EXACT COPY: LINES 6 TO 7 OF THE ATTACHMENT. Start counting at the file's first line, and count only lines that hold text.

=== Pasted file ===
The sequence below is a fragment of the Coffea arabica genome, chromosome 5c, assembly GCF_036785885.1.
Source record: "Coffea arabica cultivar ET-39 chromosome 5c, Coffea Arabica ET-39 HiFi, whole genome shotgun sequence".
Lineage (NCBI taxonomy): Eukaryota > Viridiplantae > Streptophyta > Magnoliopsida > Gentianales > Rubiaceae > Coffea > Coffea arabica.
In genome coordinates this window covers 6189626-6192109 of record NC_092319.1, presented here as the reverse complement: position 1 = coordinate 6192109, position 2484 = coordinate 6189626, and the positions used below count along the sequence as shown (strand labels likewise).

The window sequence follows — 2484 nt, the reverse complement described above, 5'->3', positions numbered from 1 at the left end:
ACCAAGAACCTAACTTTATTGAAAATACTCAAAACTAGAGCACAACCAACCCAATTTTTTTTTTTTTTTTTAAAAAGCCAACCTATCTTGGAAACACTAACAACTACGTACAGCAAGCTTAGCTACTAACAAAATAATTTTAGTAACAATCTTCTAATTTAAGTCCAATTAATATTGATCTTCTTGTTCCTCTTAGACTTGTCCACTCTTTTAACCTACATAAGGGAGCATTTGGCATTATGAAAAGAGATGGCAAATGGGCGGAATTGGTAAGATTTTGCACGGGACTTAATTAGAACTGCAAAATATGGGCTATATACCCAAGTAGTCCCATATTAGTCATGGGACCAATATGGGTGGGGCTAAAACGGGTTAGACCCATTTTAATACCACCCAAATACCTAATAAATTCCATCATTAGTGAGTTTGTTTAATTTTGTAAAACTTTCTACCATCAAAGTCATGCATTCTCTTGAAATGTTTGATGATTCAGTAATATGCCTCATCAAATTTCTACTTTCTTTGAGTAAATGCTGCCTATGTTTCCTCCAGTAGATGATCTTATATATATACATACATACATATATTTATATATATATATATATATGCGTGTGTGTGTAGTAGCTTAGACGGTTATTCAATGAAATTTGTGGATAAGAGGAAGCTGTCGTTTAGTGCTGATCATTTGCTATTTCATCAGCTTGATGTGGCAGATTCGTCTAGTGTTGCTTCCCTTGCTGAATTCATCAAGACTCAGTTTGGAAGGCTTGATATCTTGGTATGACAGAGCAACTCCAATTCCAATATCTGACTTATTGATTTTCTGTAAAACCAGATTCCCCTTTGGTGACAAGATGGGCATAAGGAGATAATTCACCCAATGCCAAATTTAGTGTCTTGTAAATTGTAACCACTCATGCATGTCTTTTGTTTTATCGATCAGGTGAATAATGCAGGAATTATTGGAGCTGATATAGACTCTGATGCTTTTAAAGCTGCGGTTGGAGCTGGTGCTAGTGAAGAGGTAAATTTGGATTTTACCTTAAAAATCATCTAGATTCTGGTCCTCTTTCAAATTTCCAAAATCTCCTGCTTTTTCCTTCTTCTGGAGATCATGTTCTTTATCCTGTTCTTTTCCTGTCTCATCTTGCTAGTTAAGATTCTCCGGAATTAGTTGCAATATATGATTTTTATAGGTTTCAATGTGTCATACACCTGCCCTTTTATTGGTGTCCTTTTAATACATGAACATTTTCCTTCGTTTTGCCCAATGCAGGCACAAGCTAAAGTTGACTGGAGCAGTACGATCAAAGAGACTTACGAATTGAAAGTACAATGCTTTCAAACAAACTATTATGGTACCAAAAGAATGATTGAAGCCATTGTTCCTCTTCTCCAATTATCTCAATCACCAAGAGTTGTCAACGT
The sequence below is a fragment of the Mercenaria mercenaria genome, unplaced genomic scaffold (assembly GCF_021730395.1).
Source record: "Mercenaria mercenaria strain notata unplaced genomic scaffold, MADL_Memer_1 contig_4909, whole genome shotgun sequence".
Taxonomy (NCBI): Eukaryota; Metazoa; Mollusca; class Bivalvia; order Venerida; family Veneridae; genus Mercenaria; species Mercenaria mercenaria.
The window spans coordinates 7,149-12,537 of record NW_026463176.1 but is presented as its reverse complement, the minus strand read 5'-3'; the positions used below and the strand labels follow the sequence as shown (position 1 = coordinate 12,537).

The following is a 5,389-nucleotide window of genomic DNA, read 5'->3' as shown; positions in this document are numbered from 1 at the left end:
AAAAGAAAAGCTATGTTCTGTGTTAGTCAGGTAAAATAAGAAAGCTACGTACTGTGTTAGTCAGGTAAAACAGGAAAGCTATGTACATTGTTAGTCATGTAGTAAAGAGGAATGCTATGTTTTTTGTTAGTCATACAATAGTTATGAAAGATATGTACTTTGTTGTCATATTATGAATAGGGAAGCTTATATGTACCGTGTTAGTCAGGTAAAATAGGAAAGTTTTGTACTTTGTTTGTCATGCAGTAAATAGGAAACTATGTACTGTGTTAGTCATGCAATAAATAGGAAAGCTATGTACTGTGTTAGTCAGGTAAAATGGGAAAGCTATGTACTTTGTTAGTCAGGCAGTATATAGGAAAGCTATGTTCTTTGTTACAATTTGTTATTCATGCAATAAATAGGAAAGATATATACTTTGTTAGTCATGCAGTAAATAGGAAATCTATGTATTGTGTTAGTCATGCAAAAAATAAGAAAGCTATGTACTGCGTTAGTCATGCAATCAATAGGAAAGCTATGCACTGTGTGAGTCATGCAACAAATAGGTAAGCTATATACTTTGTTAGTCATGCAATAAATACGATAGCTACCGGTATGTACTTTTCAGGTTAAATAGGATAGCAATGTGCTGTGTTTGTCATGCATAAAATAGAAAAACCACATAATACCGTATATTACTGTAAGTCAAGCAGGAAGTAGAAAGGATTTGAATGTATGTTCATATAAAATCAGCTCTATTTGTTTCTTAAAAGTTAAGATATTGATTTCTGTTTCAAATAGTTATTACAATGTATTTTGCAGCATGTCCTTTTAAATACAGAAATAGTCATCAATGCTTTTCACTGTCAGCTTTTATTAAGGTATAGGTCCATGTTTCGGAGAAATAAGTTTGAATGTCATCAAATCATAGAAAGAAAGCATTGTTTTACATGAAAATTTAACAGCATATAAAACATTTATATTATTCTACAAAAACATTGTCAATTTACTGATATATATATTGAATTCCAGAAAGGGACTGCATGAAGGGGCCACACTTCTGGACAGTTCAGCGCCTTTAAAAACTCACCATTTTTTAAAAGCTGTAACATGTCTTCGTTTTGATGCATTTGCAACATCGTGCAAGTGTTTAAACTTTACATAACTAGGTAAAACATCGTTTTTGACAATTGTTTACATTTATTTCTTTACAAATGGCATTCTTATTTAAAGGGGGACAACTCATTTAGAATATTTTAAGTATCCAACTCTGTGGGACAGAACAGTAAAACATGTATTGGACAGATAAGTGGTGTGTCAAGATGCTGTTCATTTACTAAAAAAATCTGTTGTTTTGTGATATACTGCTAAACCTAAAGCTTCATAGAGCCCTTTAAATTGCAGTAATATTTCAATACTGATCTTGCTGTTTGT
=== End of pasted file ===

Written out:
ACCAAGAACCTAACTTTATTGAAAATACTCAAAACTAGAGCACAACCAACCCAATTTTTTTTTTTTTTTTTAAAAAGCCAACCTATCTTGGAAACACTAACAACTACGTACAGCAAGCTTAGCTACTAACAAAATAATTTTAGTAACAATCTTCTAATTTAAGTCCAATTAATATTGATCTTCTTGTTCCTCTTAGACTTGTCCACTCTTTTAACCTACATAAGGGAGCATTTGGCATTATGAAAAGAGATGGCAAATGGGCGGAATTGGTAAGATTTTGCACGGGACTTAATTAGAACTGCAAAATATGGGCTATATACCCAAGTAGTCCCATATTAGTCATGGGACCAATATGGGTGGGGCTAAAACGGGTTAGACCCATTTTAATACCACCCAAATACCTAATAAATTCCATCATTAGTGAGTTTGTTTAATTTTGTAAAACTTTCTACCATCAAAGTCATGCATTCTCTTGAAATGTTTGATGATTCAGTAATATGCCTCATCAAATTTCTACTTTCTTTGAGTAAATGCTGCCTATGTTTCCTCCAGTAGATGATCTTATATATATACATACATACATATATTTATATATATATATATATATGCGTGTGTGTGTAGTAGCTTAGACGGTTATTCAATGAAATTTGTGGATAAGAGGAAGCTGTCGTTTAGTGCTGATCATTTGCTATTTCATCAGCTTGATGTGGCAGATTCGTCTAGTGTTGCTTCCCTTGCTGAATTCATCAAGACTCAGTTTGGAAGGCTTGATATCTTGGTATGACAGAGCAACTCCAATTCCAATATCTGACTTATTGATTTTCTGTAAAACCAGATTCCCCTTTGGTGACAAGATGGGCATAAGGAGATAATTCACCCAATGCCAAATTTAGTGTCTTGTAAATTGTAACCACTCATGCATGTCTTTTGTTTTATCGATCAGGTGAATAATGCAGGAATTATTGGAGCTGATATAGACTCTGATGCTTTTAAAGCTGCGGTTGGAGCTGGTGCTAGTGAAGAGGTAAATTTGGATTTTACCTTAAAAATCATCTAGATTCTGGTCCTCTTTCAAATTTCCAAAATCTCCTGCTTTTTCCTTCTTCTGGAGATCATGTTCTTTATCCTGTTCTTTTCCTGTCTCATCTTGCTAGTTAAGATTCTCCGGAATTAGTTGCAATATATGATTTTTATAGGTTTCAATGTGTCATACACCTGCCCTTTTATTGGTGTCCTTTTAATACATGAACATTTTCCTTCGTTTTGCCCAATGCAGGCACAAGCTAAAGTTGACTGGAGCAGTACGATCAAAGAGACTTACGAATTGAAAGTACAATGCTTTCAAACAAACTATTATGGTACCAAAAGAATGATTGAAGCCATTGTTCCTCTTCTCCAATTATCTCAATCACCAAGAGTTGTCAACGT
The sequence below is a fragment of the Mercenaria mercenaria genome, unplaced genomic scaffold (assembly GCF_021730395.1).